Effects of Cracking on Damping of Concrete Damsby Peter R. Barrett, ANATECH Research Corp, La Jolla, United States,
H. Foadian, ANATECH Research Corp, La Jolla, United States,
Y. R. Rashid, ANATECH Research Corp, La Jolla, United States,
Document Type: Proceeding Paper
Part of: Lifeline Earthquake Engineering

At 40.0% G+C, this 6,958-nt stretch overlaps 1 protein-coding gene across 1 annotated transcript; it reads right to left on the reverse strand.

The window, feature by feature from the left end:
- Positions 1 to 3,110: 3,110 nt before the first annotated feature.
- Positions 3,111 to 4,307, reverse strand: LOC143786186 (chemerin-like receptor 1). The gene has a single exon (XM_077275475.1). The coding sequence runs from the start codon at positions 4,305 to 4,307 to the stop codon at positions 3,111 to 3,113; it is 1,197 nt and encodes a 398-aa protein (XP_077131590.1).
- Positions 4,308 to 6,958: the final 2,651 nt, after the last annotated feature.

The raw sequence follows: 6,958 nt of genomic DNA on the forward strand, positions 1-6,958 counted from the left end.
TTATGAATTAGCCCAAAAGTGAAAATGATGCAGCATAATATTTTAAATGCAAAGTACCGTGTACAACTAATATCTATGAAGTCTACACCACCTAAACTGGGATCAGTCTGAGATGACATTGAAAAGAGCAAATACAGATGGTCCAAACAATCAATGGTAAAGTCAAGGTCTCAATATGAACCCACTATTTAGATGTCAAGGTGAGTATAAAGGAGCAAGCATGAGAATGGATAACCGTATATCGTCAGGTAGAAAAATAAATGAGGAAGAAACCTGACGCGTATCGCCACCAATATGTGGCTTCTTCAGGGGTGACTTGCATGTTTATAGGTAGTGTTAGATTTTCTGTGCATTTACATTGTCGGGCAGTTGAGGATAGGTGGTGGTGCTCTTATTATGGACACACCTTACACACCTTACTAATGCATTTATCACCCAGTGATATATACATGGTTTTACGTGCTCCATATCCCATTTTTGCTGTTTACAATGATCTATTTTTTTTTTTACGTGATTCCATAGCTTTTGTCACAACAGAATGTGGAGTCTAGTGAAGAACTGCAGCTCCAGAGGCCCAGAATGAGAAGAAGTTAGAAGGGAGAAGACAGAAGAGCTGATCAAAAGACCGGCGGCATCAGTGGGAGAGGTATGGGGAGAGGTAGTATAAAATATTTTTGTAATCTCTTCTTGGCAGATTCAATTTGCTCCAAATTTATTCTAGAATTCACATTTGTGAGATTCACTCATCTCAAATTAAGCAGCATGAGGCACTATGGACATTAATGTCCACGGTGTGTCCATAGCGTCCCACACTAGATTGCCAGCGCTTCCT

A methodology is presented for dynamic analysis of concrete dams that considers the nonlinear stiffness and energy absorption effects of cracking. A cracking-consistent damping model is developed for treating damping in concrete structures subjected to time-dependent cracking under dynamic loading. This model treats viscous damping within the mathematical framework of the well-established smeared cracking constitutive model. The resulting stress-strain rate equations reflect spatially varying and anisotropically oriented damping relations that depend on the distribution and orientations of the local cracks. Furthermore, the magnitude of damping is made to depend on the time-dependent status and width of the crack opening, thereby simulating observed behavior where damping is seen to vary with the level of damage in the structure. This detailed treatment of damping disposes of the unrealistic uniform damping assumptions generally adopted in nonlinear time history analysis of concrete structures. The new model accounts for energy dissipation at the local level in a similar manner to the modeling of plasticity in metal structures where hysteretic energy losses are modeled directly at the location of the affected material, rather than as a smeared effect uniformly distributed over the entire structure. The application of this model to the dynamic analysis of concrete gravity dams shows that using large uniform damping values (greater than 5%) for assessing the seismic resistance of gravity dams could lead to nonconservative results. The immediate benefit of the model is to provide an acceptable method to represent the nonlinear dynamic mechanical properties of concrete structures. For example, once properly verified against experimental data, this model can be appropriately used as a basis for establishing new guidelines for selecting appropriate damping ratios for use in linear analysis procedures.
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